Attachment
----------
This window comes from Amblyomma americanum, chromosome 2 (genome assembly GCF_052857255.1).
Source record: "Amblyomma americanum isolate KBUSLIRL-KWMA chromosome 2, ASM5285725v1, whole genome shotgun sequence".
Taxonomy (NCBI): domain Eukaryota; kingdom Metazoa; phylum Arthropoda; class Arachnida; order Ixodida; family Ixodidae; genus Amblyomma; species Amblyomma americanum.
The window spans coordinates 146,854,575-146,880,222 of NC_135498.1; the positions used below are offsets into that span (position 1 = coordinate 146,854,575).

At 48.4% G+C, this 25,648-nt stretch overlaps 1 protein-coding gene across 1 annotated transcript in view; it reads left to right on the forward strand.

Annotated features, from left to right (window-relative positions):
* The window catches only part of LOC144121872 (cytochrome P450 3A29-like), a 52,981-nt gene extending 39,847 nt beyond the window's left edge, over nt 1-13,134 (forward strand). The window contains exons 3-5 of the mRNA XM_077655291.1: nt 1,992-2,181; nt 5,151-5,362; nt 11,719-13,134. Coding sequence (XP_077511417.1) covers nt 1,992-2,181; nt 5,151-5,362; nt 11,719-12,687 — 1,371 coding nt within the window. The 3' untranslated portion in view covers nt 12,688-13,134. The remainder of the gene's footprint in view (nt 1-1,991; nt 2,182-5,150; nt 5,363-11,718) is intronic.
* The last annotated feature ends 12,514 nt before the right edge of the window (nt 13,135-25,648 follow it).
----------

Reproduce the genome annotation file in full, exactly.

This window comes from Amblyomma americanum, chromosome 2 (genome assembly GCF_052857255.1).
Source record: "Amblyomma americanum isolate KBUSLIRL-KWMA chromosome 2, ASM5285725v1, whole genome shotgun sequence".
Taxonomy (NCBI): domain Eukaryota; kingdom Metazoa; phylum Arthropoda; class Arachnida; order Ixodida; family Ixodidae; genus Amblyomma; species Amblyomma americanum.
The window spans coordinates 146,854,575-146,880,222 of NC_135498.1; the positions used below are offsets into that span (position 1 = coordinate 146,854,575).

At 48.4% G+C, this 25,648-nt stretch overlaps 1 protein-coding gene across 1 annotated transcript in view; it reads left to right on the forward strand.

Annotated features, from left to right (window-relative positions):
* The window catches only part of LOC144121872 (cytochrome P450 3A29-like), a 52,981-nt gene extending 39,847 nt beyond the window's left edge, over nt 1-13,134 (forward strand). The window contains exons 3-5 of the mRNA XM_077655291.1: nt 1,992-2,181; nt 5,151-5,362; nt 11,719-13,134. Coding sequence (XP_077511417.1) covers nt 1,992-2,181; nt 5,151-5,362; nt 11,719-12,687 — 1,371 coding nt within the window. The 3' untranslated portion in view covers nt 12,688-13,134. The remainder of the gene's footprint in view (nt 1-1,991; nt 2,182-5,150; nt 5,363-11,718) is intronic.
* The last annotated feature ends 12,514 nt before the right edge of the window (nt 13,135-25,648 follow it).